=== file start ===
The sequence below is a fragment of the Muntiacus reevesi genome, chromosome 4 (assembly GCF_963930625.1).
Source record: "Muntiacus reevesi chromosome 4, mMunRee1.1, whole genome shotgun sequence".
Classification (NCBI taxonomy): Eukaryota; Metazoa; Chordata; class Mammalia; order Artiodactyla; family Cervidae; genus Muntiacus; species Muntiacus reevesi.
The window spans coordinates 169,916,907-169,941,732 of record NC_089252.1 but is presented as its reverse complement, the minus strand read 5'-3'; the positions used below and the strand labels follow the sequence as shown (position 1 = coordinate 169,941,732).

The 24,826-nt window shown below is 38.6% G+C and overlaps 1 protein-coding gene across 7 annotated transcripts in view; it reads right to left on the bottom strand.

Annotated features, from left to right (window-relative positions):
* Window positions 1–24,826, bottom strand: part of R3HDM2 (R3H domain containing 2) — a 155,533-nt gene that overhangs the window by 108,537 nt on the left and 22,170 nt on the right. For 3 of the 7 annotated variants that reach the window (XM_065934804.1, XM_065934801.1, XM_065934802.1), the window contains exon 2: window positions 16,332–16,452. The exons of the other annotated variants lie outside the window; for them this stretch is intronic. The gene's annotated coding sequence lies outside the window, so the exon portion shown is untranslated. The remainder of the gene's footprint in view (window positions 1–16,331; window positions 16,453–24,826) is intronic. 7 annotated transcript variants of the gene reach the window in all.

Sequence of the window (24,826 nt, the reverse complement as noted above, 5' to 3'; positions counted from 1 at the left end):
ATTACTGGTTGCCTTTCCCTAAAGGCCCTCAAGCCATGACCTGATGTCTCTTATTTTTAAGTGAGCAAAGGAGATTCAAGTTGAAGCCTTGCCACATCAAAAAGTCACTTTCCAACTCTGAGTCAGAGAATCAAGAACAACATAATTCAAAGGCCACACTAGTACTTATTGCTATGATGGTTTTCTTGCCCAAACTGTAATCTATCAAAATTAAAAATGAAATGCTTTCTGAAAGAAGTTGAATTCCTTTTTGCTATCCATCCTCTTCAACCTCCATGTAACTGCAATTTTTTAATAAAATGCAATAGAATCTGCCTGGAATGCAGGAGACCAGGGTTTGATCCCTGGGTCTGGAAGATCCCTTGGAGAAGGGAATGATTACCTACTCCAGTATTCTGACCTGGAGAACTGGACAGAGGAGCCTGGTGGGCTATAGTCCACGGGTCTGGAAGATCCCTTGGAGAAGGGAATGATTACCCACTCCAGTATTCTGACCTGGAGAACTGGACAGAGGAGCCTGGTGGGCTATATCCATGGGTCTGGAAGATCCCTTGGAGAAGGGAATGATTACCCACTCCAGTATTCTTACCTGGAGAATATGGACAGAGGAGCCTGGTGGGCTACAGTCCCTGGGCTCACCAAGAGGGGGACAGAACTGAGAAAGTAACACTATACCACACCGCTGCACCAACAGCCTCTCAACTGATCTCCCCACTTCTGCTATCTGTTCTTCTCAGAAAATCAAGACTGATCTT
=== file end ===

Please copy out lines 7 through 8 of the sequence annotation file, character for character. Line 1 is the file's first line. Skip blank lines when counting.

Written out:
* Window positions 1–24,826, bottom strand: part of R3HDM2 (R3H domain containing 2) — a 155,533-nt gene that overhangs the window by 108,537 nt on the left and 22,170 nt on the right. For 3 of the 7 annotated variants that reach the window (XM_065934804.1, XM_065934801.1, XM_065934802.1), the window contains exon 2: window positions 16,332–16,452. The exons of the other annotated variants lie outside the window; for them this stretch is intronic. The gene's annotated coding sequence lies outside the window, so the exon portion shown is untranslated. The remainder of the gene's footprint in view (window positions 1–16,331; window positions 16,453–24,826) is intronic. 7 annotated transcript variants of the gene reach the window in all.

Sequence of the window (24,826 nt, the reverse complement as noted above, 5' to 3'; positions counted from 1 at the left end):